The liver plays a central role in the biosynthesis and degradation
of carbohydrates, lipids, and amino acids (see Chapter 418). Thus, the liver is involved primarily or secondarily in
many inborn errors of metabolism. In inborn errors of metabolism
such as hereditary tyrosinemia, the absence of a critical enzyme
may cause an accumulation of toxic metabolites. In other disorders,
progressive liver injury may occur because of failure to produce essential
compounds. An example of this process is an inborn error of bile
acid metabolism, which leads to progressive cholestasis because of
a lack of bile acid synthesis. Severe liver injury may also result from
a third mechanism, sequestration of an abnormally synthesized product
within the liver, as observed in α1-antitrypsin
deficiency. In this section, the focus is on those disorders that
lead to acute or chronic damage to the liver. Many of these metabolic
disorders are discussed further in Section 11.
Family history, including unexplained infantile deaths or the
patterns of observed symptoms, may suggest metabolic liver disease. For
example, liver disease occurring after the initial ingestion of fructose
should suggest a diagnosis of hereditary fructose intolerance. Clinical
features of metabolic liver disease may be nonspecific and can overlap
with other hepatic disorders, including viral hepatitis or drug-induced
liver injury. These may include jaundice, vomiting, hepatosplenomegaly,
failure to thrive, developmental delay, hypotonia, seizures, and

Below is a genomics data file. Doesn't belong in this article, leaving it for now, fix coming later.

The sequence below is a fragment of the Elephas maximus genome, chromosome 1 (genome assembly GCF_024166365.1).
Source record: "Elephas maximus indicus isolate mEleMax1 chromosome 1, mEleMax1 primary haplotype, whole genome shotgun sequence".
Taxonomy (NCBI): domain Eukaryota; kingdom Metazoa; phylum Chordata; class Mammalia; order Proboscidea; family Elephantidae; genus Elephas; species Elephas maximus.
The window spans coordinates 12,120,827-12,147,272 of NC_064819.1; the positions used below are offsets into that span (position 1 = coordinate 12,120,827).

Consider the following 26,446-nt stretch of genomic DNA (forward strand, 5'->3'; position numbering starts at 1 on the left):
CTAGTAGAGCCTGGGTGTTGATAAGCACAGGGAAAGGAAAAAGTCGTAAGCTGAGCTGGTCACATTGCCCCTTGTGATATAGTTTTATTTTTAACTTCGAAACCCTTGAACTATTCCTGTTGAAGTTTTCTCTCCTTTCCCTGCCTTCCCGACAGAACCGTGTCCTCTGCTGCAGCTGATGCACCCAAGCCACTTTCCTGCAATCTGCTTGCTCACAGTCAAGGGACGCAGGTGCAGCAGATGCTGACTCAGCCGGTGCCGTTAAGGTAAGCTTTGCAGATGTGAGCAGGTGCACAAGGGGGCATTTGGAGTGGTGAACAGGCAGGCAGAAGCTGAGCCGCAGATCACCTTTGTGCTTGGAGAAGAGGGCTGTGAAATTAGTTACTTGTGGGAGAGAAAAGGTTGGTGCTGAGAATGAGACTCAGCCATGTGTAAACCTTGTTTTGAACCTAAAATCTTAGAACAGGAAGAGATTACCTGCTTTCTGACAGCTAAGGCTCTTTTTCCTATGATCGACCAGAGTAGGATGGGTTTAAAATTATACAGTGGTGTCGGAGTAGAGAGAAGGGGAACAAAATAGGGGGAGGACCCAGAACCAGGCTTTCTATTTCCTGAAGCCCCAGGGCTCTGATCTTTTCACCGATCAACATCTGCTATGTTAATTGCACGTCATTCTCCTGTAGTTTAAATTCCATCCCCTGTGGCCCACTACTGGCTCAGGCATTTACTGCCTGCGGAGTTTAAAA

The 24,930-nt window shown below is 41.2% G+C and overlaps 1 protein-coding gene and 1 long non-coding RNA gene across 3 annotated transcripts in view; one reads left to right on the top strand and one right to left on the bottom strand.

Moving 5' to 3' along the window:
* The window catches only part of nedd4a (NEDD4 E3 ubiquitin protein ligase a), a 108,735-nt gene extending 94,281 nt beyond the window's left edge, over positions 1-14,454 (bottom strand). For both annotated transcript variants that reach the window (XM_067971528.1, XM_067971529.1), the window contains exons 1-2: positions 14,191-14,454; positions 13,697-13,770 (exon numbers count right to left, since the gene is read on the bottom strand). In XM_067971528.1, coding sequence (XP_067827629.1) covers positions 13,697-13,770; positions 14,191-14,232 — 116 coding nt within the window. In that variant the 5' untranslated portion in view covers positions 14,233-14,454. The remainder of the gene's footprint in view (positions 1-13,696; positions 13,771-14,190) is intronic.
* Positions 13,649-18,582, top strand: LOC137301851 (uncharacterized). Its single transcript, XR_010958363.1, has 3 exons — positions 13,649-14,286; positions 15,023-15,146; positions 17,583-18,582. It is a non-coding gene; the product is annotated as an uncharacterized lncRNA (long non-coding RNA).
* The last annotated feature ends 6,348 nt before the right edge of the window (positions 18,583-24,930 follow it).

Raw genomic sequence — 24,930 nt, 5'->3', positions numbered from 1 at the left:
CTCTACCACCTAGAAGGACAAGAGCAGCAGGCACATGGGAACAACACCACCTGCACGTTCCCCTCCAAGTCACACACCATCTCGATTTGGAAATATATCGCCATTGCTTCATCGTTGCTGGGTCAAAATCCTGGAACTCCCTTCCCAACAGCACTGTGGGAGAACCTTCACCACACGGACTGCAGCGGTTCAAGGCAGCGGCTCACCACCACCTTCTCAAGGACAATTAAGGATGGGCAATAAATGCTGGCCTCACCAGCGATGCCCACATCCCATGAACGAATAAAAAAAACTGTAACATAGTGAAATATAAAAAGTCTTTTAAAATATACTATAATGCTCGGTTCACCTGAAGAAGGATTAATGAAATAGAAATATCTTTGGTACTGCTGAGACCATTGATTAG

progressive neuromuscular dysfunction (Table 421-1).
++ Table Graphic Jump Location Table 421-1. Clinical
Features Associated with Metabolic Liver Disease ||Download (.pdf)
Table 421-1. Clinical
Features Associated with Metabolic Liver Disease
|Coma with hyperammonemia|
|Failure to thrive|
|Coagulopathy, particularly out of proportion to liver test
|Dysmorphic facial features|
Initial laboratory studies are often nonspecific and include
hypoglycemia, hyperammonemia, increased aminotransferase levels,
acidosis, and hypoprothrombinemia. In some disorders such as Wilson
disease, hepatocyte injury and loss of hepatic mass occur largely
through the process of apoptosis rather than liver cell necrosis.
In this setting, liver function can be markedly deranged, but serum
aminotransferase levels may be only modestly increased. Percutaneous
or open liver biopsy, if possible, allows histologic examination
and measurement of enzymatic pathways or substrate accumulation.
A specific diagnosis is critically important in that it may allow
effective therapy, including liver transplantation and genetic counseling.
The natural history of several disorders such as galactosemia and
tyrosinemia is changing with presymptomatic diagnosis and early
treatment made possible by newborn screening.
Galactosemia is discussed in detail in Chapter 155. Early manifestations following ingestion of galactose
(contained in breast milk and cow’s milk formula) include
jaundice, lethargy, vomiting, acidosis, cataracts, failure to thrive,
and bleeding. Indirect hyperbilirubinemia is commonly seen and can
be accompanied by coagulopathy. Urinary tract infection and/or
sepsis, typically with gram-negative species, are also a common
presenting problem. Untreated disease causes death within the first
several weeks of ...